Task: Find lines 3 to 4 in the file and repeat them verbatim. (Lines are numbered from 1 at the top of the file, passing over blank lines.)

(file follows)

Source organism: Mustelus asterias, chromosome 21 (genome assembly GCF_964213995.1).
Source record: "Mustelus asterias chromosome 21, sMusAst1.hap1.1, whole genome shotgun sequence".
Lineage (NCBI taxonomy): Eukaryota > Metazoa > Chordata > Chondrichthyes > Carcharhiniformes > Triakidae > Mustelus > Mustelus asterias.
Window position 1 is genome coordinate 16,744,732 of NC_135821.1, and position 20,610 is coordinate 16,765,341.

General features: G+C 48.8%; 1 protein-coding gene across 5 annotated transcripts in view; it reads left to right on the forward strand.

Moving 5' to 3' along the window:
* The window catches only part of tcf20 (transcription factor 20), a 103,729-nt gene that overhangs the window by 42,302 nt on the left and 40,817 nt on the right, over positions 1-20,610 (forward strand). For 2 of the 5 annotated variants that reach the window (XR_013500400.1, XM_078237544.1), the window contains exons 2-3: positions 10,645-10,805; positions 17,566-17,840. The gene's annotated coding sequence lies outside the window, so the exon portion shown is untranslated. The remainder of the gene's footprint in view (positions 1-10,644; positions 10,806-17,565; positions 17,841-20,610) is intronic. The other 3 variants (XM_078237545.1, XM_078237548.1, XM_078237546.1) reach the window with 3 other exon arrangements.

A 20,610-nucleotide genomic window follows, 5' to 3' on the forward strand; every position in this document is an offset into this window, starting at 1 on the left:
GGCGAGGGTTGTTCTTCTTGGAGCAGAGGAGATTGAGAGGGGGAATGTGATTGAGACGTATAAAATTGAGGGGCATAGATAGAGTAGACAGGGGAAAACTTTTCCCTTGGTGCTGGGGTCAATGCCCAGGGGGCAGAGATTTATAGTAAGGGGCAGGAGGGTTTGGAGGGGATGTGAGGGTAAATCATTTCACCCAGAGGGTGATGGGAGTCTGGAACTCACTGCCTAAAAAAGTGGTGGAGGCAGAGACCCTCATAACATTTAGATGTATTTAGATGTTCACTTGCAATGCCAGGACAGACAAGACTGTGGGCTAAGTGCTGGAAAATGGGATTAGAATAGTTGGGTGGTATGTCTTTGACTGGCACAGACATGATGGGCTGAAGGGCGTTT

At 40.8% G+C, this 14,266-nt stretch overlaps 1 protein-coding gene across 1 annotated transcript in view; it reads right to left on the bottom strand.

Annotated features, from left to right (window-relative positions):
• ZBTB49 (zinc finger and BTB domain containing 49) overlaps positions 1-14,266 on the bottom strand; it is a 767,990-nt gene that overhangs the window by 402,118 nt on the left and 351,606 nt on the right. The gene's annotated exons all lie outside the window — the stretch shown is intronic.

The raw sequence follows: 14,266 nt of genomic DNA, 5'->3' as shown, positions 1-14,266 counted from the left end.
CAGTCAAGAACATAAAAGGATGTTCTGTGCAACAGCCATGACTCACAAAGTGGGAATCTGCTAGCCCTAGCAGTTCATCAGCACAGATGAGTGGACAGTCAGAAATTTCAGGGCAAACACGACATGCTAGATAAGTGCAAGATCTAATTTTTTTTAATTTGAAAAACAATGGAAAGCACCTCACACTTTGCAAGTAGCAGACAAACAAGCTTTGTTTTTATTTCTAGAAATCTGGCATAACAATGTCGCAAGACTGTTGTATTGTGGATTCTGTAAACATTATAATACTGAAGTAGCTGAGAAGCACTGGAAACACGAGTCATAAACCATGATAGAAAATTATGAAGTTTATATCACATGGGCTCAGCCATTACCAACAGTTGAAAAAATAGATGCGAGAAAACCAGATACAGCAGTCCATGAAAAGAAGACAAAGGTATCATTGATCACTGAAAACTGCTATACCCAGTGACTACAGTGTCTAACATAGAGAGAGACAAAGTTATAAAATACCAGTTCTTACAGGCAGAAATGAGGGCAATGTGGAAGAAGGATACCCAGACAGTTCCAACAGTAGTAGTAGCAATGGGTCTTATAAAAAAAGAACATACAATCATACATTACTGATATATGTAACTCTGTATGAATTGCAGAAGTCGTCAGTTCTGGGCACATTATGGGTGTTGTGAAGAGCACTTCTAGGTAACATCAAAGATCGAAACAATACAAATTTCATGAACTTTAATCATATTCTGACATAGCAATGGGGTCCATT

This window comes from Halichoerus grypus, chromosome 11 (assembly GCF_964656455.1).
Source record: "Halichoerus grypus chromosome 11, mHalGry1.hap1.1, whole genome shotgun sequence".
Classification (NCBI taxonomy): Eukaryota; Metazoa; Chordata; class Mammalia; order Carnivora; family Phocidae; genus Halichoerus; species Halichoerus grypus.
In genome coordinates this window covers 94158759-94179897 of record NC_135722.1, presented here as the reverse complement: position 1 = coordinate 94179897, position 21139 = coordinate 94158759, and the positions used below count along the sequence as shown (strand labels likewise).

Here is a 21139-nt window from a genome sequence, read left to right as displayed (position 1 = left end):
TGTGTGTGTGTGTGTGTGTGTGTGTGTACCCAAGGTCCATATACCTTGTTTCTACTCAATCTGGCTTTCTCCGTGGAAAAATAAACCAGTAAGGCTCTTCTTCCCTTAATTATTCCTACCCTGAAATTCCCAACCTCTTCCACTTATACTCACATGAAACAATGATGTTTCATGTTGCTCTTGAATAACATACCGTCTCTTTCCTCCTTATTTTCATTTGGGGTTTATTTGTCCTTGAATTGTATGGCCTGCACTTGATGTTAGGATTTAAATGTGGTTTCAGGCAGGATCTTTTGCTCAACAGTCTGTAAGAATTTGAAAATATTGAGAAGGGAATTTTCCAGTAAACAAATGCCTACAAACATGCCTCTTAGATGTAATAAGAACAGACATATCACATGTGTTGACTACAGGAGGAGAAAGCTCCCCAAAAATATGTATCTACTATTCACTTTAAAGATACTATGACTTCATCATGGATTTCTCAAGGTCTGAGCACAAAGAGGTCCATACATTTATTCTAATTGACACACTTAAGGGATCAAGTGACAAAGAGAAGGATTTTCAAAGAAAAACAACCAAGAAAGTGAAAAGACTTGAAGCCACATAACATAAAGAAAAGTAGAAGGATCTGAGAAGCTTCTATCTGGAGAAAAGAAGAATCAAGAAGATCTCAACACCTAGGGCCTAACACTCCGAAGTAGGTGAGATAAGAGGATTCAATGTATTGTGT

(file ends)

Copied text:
Lineage (NCBI taxonomy): Eukaryota > Metazoa > Chordata > Chondrichthyes > Carcharhiniformes > Triakidae > Mustelus > Mustelus asterias.
Window position 1 is genome coordinate 16,744,732 of NC_135821.1, and position 20,610 is coordinate 16,765,341.